With the one-year anniversary of a fatal bus crash approaching, Bamfield residents and visitors alike are calling on the provincial government to make a final decision on improvements to the Bamfield Road.
On the night of Sept. 13, 2019, a Wilson’s Transportation bus carrying more than 40 University of Victoria students rolled over an embankment on its way to the Bamfield Marine Sciences Centre. Two UVic students were killed in the accident.
Now, almost one year later, a proposal to upgrade the road is sitting before the Provincial Treasury, and a letter-writing campaign is emphasizing the urgency of improving the 85-kilometre gravel road.
The call to action was put together by the Bamfield Community Affairs Society, as well as the Huu-ay-aht First Nations. It asks for people to craft letters about their experiences on the Bamfield Road and send them to Mid Island-Pacific Rim MLA Scott Fraser (email@example.com).
“The idea is for people to write from the heart,” explained Beckett. “Their experiences, their expectations. The idea is Minister Fraser will move this information and let the treasury board know what the impact has been, on residents and visitors.”
As of Thursday afternoon (Aug. 13), Huu-ay-aht First Nations Chief Robert Dennis Jr. said he had been copied on almost 50 emails.
“I’ve personally responded to each one,” said Dennis. “The majority of them have been from Bamfield residents, which shows that they are seeing this as a very important matter.”
Beckett, who is also being copied on the emails, said that he has also received quite a few from the students who were on the bus that fateful night, as well as their families. As a retired fire chief, with more than 40 years of emergency response experience, Beckett says he has been “emotionally moved” by some of the letters.
“The most profound letters have been from the students that were on the bus that night,” he said. “These are not just short emails, these are heartfelt, emotional pleas. There’s anger, disappointment, frustration. They recognize that the accident has changed their life. It really has traumatized many people.”
“It’s an adventure every time we take this road,” he added. “It shouldn’t have to be an adventure. It’s unacceptable in this day and age, after the Roger Harris report [of 2008], that nothing has been done.”
September 13 will mark the one-year anniversary of the fatal crash, and both Beckett and Dennis are hopeful that a decision will be made before then. According to Beckett, Cabinet has approved the project in principle, and the Treasury board could be making a decision soon.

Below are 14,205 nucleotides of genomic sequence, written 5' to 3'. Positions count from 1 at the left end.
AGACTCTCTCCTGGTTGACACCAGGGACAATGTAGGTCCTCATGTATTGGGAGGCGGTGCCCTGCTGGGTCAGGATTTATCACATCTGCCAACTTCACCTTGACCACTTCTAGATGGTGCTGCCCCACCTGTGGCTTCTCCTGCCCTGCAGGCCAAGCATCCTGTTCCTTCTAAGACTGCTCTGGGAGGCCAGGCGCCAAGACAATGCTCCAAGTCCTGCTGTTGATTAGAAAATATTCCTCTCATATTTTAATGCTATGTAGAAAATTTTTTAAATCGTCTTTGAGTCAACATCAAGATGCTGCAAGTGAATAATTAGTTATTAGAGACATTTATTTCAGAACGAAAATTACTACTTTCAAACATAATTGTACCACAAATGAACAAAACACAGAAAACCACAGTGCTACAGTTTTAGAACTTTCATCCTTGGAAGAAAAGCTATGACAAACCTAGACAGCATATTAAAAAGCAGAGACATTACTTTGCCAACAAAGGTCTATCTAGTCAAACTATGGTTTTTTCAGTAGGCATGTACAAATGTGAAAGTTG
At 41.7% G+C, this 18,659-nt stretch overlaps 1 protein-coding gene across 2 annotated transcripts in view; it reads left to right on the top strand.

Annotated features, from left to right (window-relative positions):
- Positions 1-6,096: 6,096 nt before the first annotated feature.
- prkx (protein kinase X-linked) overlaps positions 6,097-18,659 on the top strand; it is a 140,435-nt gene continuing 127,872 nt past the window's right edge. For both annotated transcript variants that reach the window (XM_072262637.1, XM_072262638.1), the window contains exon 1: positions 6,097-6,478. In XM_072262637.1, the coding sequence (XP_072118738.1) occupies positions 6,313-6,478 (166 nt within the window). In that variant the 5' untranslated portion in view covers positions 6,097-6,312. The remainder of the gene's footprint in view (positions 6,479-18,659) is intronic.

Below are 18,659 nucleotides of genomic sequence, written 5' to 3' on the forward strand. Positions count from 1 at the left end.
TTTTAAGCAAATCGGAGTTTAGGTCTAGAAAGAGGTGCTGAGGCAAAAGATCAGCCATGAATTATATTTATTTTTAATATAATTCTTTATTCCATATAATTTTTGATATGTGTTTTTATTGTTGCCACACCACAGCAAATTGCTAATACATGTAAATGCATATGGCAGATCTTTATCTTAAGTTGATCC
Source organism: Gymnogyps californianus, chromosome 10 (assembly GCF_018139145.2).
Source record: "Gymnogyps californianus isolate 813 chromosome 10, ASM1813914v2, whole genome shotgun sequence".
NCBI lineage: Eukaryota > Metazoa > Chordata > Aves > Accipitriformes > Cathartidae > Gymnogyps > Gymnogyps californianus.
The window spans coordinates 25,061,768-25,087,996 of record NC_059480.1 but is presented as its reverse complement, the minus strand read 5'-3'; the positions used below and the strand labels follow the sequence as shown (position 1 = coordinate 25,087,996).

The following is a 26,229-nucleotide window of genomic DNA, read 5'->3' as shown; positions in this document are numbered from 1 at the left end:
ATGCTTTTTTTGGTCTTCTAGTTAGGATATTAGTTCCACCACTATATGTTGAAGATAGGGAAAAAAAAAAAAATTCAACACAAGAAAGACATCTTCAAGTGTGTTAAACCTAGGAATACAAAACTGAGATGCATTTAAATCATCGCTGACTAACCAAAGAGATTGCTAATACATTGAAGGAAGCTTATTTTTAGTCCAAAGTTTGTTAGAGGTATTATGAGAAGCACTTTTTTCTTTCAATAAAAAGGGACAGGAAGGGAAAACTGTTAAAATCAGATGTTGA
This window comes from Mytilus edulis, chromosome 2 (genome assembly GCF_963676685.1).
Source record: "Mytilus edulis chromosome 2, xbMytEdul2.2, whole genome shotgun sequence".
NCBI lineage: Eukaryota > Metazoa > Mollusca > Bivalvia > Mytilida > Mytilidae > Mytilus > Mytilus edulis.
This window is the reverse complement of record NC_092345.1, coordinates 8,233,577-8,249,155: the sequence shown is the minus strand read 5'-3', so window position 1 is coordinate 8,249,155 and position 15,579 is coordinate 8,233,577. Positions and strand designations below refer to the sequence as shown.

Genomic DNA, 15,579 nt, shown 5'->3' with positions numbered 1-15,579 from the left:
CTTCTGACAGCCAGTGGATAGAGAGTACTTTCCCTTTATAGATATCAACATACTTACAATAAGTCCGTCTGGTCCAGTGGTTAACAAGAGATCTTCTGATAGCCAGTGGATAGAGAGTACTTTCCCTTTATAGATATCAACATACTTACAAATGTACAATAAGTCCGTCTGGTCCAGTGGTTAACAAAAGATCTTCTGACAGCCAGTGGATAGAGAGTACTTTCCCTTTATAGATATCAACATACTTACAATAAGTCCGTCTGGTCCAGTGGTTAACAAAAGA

“Minister Fraser has worked very hard on this file,” said Beckett. “I have full confidence that Treasury is going to approve the project.”
“We’re coming up to one year [since the crash],” added Dennis. “Quite a bit of time has elapsed. We’re doing our part to get the province to respond to this very urgent issue. We’re hopeful that the Treasury board will see the importance of this.”
Huu-ay-aht First Nations has been advocating for improvements to the road for decades. In 2018, Huu-ay-aht hired Urban Systems Engineering to develop a proposal to upgrade the road. Upgrades would include chip sealing, drainage improvements, railings at bridges and flooding controls. The estimated cost of the project over three years is $30.7 million, and Huu-ay-aht has already committed to contributing $5 million.
The maintenance budget for the improved road would be $1.1 million annually, to be shared by the same partners who now pay for road maintenance: the province, Western Forest Products and Mosaic Forest Management.
Beckett says that the Alberni-Clayoquot Regional District is “100 percent in support” of the Huu-ay-aht project.
“Our ultimate goal is that we support the initiative started by the Huu-ay-aht First Nations,” said Beckett. “If for whatever reason the project isn’t approved, we still want a proper standard to be established, with proper maintenance on the road.”
For Dennis, chip sealing the road is about more than just safety—it’s also about economic opportunity for the Huu-ay-aht First Nations and their traditional village centre, Anacla, located near Bamfield.
“It’s certainly going to help the economy of the region,” said Dennis. “My hope is that we can diversify the economy and provide tourism opportunities for visitors.”